Further, manipulation of small fluid volumes is readily performed with lab-on-a-chip tools, making preparation, handling, and analysis of previously inaccessible fluids and tissues with potentially rich protein content possible (e.g. prostatic fluid). Analysis of volume-limited diagnostic fluids - especially for multiple candidate biomarkers - would truly benefit from limited sample consumption. Volume-sparing analysis also enables study of tissues and fluids archived in patient sample registries - an absolute necessity for biomarker validation. While microfluidic methods are promising, significant innovation in streamlined sample preparation is required.[16] While perhaps “unglamorous”, sample preparation is an enormous challenge to reproducible biomarker validation data sets. Integration of preparatory functions enables dependable results as well as multiplexed assays (either by fluid type, patient identity, or biomarker) required in validation study design and implementation.

Critical technological hurdles associated with biomarker validation must be surmounted in new, more effective ways if we aim to stem the leaky pipeline between biomarker discovery and use of protein biomarkers to improve the human condition. Lab-on-a-chip methods - technologies that seamlessly integrate sample preparation and analysis - offer compelling advantages for realization of a shift from curative medicine to an envisioned ideal of predictive, personalized, preemptive medicine.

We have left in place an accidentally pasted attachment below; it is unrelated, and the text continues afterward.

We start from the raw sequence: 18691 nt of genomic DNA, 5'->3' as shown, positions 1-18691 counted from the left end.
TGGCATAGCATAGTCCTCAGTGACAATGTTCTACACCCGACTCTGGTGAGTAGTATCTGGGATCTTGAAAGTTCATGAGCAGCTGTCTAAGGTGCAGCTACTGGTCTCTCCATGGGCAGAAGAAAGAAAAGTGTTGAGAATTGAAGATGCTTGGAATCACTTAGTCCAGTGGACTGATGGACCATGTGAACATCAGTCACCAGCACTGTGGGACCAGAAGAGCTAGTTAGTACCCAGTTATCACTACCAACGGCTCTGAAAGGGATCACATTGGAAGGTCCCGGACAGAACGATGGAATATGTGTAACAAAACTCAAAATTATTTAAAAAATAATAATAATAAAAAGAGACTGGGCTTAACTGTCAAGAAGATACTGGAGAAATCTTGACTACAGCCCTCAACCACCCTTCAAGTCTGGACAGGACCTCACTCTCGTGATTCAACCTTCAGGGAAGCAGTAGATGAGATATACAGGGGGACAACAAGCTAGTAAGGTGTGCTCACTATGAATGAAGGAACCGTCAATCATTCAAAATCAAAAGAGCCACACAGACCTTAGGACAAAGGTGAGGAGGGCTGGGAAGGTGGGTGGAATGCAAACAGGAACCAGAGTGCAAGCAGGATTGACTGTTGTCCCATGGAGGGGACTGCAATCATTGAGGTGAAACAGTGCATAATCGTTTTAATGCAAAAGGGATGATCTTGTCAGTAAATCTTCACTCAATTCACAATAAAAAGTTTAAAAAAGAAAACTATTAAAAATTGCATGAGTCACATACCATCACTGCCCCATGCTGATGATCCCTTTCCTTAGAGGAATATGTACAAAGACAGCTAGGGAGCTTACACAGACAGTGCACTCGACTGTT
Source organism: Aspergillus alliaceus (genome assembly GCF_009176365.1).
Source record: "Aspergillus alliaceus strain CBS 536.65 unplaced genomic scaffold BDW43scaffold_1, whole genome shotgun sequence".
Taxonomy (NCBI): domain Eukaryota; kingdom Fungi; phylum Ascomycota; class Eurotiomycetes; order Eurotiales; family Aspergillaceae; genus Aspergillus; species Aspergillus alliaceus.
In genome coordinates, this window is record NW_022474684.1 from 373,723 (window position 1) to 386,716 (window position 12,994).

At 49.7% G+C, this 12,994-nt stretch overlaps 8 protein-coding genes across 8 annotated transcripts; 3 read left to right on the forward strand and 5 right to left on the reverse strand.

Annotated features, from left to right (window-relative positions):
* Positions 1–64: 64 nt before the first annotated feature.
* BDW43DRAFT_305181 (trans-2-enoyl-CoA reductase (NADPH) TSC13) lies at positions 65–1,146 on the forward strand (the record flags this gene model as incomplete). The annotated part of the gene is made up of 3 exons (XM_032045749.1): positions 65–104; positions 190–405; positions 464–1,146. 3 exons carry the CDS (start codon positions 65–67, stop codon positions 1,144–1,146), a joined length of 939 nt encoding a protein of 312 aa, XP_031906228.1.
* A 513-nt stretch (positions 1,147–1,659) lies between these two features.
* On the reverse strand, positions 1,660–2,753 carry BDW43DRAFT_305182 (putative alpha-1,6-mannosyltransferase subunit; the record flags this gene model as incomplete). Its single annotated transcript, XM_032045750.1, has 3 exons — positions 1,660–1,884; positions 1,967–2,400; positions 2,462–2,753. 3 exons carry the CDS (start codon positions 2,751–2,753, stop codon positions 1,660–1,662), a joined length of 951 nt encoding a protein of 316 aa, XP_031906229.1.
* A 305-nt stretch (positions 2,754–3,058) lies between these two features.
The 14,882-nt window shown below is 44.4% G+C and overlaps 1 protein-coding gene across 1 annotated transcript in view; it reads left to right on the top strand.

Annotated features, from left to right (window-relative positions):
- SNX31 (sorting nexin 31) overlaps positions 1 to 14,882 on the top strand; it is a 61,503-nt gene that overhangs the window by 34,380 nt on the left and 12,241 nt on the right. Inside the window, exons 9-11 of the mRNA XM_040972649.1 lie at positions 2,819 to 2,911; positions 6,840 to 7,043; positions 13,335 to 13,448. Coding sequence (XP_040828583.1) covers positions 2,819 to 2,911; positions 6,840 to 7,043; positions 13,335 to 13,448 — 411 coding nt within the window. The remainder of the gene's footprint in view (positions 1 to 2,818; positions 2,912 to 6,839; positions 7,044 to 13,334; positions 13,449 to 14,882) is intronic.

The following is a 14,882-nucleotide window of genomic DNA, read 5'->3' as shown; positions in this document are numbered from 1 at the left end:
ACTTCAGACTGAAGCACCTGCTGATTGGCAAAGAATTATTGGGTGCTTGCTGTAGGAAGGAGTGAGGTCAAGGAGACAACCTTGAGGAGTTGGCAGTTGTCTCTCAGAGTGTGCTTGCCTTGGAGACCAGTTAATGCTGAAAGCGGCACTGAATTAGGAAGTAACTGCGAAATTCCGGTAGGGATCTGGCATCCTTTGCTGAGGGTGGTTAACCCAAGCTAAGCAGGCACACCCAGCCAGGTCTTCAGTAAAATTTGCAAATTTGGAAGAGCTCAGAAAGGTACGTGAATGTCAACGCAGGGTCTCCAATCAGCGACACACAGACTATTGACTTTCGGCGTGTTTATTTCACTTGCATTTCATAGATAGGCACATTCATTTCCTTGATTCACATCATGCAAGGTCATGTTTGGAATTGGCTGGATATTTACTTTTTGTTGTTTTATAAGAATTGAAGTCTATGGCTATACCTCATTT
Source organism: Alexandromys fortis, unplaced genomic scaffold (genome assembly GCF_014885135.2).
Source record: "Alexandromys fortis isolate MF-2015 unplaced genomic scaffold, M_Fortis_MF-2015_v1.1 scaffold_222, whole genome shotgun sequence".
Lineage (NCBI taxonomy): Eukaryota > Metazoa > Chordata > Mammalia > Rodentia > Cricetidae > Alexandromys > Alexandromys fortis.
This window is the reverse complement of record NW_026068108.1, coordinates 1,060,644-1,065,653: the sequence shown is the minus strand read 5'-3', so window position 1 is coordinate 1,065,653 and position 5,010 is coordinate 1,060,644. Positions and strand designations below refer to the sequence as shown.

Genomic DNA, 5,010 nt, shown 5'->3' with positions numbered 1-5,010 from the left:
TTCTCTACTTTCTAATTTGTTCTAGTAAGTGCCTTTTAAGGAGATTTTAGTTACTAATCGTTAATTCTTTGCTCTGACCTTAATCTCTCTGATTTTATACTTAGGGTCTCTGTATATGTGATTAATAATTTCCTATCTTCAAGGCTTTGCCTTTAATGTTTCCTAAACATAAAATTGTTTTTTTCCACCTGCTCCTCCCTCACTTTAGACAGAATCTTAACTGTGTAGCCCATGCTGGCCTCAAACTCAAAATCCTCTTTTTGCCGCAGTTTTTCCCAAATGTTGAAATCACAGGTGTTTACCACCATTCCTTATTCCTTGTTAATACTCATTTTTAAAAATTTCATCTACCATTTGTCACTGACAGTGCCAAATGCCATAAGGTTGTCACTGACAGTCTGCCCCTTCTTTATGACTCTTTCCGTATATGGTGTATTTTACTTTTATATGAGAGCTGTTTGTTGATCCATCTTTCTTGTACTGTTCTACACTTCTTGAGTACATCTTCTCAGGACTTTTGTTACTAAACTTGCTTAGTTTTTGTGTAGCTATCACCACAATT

1. Anderson, N. L., Anderson, N. G., Mol Cell Proteomics 2002, 1, 845-867.
  2. Anderson, N. L., Mol Cell Proteomics 2005, 4, 1441-1444.
  3. Zolg, W., Mol Cell Proteomics 2006, 5, 1720-1726.
  4. Zolg, J. W., Langen, H., Mol Cell Proteomics 2004, 3, 345-354.
  5. Pepe, M. S., Etzioni, R., Feng, Z., D. Potter, J. D., et al., J Natl Cancer I 2004, 93, 1054-1061.
  6. Etzioni, R., Kooperberg, C., Pepe, M., Smith, R., Gann, P. H., Biostatistics 2003, 4, 523.
  7. Tricoli, J. V., Schoenfeldt, M., Conley, B. A., Clin Cancer Res 2004, 10, 3943-3953.
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  9. Harrison, D. J., Fluri, K., Seiler, K., Fan, Z. H., et al., Science 1993, 261, 895-897.
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  11. Jacobson, S. C., Hergenroder, R., Koutny, L. B., Ramsey, J. M., Anal Chem 1994, 66, 1114-1118.
  12. Renzi, R. F., Stamps, J., Horn, B. A., Ferko, S., et al., Anal Chem 2005, 77, 435-441.
  13. Sia, S. K., Linder, V., Parviz, B. A., Siegel, A., Whitesides, G. M., Angew Chem Int Edit 2004, 43, 498.
  14. Srinivasan, V., Pamula, V. K., Fair, R. B., Lab Chip 2004, 4, 310.
  15. Herr, A. E., Hatch, A. V., Throckmorton, D. J., Tran, H. M., et al., Proc Natl Acad Sci USA 2007, 104, 5268-5273.
  16. Toner, M., Irimia, D., Annu Rev Biomed Eng 2005, 7, 77.
Dr. Amy Herr
Department of Bioengineering
UC Berkeley